Have you ever wished you could get the “Windows Recovery Console” running for that one maintenance procedure or program you want to use, without having to remember where you’ve forgotten the CD? HTG explains how to boot WinPE from PXE.
Photo Credit: Alfred Hermida via Compfight cc
Windows Pre-execution environment (WinPE) is the version of windows that most people know as the one that boots off of the install CD. Over the years, entire projects have been created to give one the ability to have a sort of “Windows Live” environment like many Linux distros. In this guide, we will have the windows PE from the install CD boot from PXE just so we can use it to run the Dell BIOS update utility. You are encouraged to continue the exploration of this bottomless pit of geek goodness…
We’ve shown you what PXE is and how you can easily install a server for it (and much more) with FOG, today we will be adding yet another extension to FOG. Generally today’s procedure will be:
- Update PXElinux to v5.01 or higher, if not already installed.
- Add the wimboot module.
- Copy the WIM image and supporting files from the windows install CD.
- Add the menu entry.
- Use the booted WinPE to get a working “Windows recovery console”.
We are going to do the above, because going the “regular” Windows Automated Installation Kit (WAIK) way forces you, at best, to install it on your machine and go through a not so straightforward process to mangle the WIM file and its support files into their WDS/RIS form. While Linux alternatives do exists, like the UDA project’s one (which is the PXE server I used before FOG came along), using this way you simply replace some files on the PXE server once (which you probably would have eventually anyhow) and copy the unaltered WIM file and support files directly from the Windows CD into the PXE server.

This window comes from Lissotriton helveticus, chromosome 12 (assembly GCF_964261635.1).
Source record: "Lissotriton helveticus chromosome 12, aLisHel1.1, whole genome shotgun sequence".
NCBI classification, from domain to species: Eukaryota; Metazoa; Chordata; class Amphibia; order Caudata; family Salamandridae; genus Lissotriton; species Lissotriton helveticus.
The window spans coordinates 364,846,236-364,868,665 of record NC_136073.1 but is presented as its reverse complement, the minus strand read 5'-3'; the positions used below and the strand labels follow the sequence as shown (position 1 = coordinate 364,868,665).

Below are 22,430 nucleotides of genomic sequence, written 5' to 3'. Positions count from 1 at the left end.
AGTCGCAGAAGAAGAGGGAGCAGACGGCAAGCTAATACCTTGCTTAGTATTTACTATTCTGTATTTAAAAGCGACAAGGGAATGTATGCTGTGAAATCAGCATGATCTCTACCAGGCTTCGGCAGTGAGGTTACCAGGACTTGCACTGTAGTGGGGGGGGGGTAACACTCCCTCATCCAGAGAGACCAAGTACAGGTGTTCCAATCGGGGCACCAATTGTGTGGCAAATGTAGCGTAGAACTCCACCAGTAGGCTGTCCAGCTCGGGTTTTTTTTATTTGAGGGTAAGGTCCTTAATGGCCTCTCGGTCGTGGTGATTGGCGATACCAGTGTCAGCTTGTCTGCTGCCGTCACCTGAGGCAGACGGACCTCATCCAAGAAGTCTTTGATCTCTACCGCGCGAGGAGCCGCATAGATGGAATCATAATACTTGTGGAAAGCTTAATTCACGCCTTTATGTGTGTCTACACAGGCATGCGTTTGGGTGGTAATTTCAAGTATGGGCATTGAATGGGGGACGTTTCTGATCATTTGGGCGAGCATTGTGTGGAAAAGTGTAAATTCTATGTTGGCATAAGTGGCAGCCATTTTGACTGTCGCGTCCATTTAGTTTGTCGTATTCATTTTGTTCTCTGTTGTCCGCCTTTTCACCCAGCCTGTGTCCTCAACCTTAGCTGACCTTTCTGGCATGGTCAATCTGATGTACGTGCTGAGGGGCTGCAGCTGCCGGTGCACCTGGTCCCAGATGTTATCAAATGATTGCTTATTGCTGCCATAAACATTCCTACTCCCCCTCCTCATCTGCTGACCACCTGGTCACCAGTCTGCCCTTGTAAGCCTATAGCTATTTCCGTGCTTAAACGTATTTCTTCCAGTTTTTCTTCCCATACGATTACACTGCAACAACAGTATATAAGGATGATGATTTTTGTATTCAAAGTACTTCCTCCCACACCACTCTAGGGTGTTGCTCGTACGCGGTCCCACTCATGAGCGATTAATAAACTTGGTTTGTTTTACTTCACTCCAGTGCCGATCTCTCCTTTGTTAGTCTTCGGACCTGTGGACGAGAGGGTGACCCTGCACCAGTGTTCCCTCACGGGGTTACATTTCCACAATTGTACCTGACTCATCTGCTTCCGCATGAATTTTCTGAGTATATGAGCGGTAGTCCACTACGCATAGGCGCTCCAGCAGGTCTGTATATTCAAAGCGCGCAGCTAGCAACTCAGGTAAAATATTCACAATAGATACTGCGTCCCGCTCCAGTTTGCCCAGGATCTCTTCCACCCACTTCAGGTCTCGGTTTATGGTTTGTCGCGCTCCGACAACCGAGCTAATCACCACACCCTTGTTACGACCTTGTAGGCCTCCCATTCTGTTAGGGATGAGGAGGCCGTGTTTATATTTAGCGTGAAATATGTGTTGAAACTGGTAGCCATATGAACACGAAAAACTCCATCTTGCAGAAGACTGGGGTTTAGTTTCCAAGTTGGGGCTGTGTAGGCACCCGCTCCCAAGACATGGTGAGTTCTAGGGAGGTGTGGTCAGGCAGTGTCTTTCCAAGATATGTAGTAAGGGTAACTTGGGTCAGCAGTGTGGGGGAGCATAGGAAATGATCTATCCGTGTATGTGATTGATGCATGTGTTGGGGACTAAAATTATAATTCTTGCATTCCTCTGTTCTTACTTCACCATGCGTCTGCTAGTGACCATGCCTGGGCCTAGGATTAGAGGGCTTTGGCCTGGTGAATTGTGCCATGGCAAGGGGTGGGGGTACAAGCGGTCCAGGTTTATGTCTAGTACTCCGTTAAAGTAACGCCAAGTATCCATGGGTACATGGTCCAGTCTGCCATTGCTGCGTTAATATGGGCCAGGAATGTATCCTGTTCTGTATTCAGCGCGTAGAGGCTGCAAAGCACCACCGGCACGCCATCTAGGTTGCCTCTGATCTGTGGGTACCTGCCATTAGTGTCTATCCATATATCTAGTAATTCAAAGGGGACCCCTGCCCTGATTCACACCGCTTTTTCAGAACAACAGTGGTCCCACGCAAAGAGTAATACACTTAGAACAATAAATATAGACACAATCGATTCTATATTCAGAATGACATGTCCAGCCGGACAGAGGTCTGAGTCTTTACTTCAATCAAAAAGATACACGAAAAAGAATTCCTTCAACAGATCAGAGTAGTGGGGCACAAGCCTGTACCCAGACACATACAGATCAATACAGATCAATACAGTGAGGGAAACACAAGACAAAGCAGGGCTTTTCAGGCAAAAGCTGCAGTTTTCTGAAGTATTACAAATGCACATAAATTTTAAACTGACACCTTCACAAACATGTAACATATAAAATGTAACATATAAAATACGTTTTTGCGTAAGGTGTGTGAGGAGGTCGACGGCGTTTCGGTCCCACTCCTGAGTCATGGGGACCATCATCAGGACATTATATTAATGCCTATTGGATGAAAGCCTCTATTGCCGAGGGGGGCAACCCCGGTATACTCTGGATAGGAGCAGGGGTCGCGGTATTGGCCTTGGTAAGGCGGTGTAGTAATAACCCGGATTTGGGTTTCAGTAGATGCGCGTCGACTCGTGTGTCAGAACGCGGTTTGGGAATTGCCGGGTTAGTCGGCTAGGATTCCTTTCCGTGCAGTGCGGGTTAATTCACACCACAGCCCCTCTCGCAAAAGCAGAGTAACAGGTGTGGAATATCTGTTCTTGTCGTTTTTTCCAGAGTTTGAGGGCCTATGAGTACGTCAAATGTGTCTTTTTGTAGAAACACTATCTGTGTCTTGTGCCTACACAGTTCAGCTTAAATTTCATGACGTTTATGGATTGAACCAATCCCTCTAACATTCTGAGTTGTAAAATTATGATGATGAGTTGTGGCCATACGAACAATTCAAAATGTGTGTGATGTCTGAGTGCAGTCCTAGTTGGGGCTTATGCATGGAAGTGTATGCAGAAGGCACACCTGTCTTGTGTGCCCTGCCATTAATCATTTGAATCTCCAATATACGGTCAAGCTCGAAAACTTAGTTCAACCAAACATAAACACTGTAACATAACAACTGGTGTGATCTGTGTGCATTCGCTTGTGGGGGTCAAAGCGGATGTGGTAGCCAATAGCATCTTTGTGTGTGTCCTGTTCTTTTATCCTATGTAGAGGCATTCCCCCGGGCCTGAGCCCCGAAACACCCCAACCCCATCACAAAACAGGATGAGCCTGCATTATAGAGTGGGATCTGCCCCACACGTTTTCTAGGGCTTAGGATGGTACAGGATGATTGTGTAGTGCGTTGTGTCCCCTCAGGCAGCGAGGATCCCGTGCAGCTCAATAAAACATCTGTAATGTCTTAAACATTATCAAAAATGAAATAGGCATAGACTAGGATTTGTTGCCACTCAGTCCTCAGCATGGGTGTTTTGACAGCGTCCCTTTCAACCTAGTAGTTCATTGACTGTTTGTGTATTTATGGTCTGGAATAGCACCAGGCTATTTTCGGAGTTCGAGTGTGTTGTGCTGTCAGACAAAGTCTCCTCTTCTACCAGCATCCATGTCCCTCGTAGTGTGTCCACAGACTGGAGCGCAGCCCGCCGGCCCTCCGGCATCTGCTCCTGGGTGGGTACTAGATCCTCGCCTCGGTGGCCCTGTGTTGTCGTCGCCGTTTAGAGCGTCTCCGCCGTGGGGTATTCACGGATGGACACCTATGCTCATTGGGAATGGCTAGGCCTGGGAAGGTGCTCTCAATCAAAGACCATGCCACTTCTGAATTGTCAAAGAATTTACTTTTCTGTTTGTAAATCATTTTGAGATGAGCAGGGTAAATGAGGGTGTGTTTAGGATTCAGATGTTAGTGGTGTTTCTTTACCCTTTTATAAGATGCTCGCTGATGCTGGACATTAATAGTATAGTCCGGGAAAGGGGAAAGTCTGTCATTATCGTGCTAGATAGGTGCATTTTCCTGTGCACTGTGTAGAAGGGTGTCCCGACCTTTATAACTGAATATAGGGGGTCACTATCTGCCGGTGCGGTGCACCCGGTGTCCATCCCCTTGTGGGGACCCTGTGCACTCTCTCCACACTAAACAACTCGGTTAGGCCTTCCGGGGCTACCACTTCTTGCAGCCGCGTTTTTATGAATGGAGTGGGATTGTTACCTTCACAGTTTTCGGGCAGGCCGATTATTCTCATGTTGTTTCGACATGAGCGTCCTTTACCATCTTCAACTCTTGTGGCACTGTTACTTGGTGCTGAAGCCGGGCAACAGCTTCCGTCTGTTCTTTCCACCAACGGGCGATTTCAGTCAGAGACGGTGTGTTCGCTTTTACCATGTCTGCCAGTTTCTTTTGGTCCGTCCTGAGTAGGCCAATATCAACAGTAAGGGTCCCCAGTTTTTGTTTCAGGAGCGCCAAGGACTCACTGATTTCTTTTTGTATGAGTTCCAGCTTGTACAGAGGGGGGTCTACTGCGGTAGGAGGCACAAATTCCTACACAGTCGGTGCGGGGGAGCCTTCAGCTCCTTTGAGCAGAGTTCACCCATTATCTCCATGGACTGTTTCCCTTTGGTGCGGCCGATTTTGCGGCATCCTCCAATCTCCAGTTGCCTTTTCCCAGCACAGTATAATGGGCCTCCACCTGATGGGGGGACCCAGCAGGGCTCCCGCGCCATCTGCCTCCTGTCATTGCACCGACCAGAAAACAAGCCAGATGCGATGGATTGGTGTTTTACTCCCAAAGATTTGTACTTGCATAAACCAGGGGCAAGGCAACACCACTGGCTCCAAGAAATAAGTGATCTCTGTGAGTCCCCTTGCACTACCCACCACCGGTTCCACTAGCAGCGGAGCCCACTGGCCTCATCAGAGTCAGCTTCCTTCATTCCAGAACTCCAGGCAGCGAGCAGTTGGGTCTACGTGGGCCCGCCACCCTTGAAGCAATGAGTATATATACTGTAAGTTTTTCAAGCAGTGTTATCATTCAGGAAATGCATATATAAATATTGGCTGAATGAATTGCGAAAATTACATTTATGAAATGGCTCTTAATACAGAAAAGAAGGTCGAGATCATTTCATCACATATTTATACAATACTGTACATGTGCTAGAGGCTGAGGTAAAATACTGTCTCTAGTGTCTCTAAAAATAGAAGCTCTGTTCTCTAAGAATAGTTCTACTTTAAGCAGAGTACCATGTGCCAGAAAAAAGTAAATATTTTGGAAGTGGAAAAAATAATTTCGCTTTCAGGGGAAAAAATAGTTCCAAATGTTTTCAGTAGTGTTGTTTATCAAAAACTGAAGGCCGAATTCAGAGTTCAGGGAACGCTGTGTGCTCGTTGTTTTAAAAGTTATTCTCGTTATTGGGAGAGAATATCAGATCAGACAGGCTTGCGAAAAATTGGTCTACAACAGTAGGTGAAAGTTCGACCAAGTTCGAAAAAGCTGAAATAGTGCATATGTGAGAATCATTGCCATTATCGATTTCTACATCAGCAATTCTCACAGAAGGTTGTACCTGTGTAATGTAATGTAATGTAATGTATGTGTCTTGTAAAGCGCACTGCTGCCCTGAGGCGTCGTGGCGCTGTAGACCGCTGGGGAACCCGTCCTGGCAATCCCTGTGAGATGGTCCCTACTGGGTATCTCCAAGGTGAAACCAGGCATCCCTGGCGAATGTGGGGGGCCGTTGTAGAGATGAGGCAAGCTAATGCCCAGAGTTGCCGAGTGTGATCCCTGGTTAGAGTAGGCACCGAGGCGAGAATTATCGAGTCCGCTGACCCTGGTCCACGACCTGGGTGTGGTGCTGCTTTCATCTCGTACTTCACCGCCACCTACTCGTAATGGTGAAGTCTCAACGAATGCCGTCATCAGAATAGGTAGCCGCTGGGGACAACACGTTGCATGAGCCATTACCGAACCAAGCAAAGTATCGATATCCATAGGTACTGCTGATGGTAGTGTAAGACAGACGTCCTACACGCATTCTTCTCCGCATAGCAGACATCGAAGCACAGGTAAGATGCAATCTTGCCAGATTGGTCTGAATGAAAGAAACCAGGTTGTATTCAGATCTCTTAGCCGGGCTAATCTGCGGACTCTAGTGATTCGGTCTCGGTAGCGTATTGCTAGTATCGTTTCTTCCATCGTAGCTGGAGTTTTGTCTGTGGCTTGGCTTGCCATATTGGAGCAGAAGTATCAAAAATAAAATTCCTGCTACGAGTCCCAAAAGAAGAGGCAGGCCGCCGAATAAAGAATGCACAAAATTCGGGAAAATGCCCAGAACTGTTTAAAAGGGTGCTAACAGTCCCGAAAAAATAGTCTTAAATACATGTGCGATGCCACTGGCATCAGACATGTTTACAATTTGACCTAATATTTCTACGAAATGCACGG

The one thing to note, is that while it will look like you can start the windows install procedure this way, you actually can’t complete it, and making that possible is beyond the scope of this guide.
Lets get cracking 🙂
Update PXElinux to V5.01
As of the time of this writing, the version of Syslinux in the Ubuntu repository is still 4.05. I’m guessing this is because the Syslinux team decided to shake things up with the V5 branch and have changed the way their COM32 modules work (now based on ELF) and changed the “core” to require a library (ldlinux.c32) for anything beyond “pure boot”. This makes it very possible to encounter breakage, for anyone who’s used to the “old way”. Don’t fret, we will download the required files manually and make it so your FOG installation doesn’t loose a beat.
We will be using version 5.01 as it is the latest stable release from the V5 branch at the time of this writing and it is the one on which the Syslinux team worked together with the wimboot team to make this specific procedure work.
Note: Another reason that the latest version isn’t part of the Ubuntu repository yet (IMHO), is that at least on Citrix-Xen, the HVM guests can’t boot anything beyond the PXE menus. Other hypervisors like VMware, Hyper-V & VirtualBox, as well as physical machines are just fine with the new version.
If the note above doesn’t affect you, proceed.
Obtain version 5.01 of PXElinux directly from Kernel.org and extract it on the FOG server by:
tar xvhf syslinux-5.01.tar.bz2
Create the directory that will hold the newly required libraries:
mkdir -p /tftpboot/howtogeek/libs
Copy the required library files to this directory, so they will be available for the clients at runtime:
cp -av syslinux-5.01/com32/lib/libcom32.c32 /tftpboot/howtogeek/libs/
cp -av syslinux-5.01/com32/libutil/libutil.c32 /tftpboot/howtogeek/libs/
cp -av syslinux-5.01/com32/modules/linux.c32 /tftpboot/howtogeek/libs/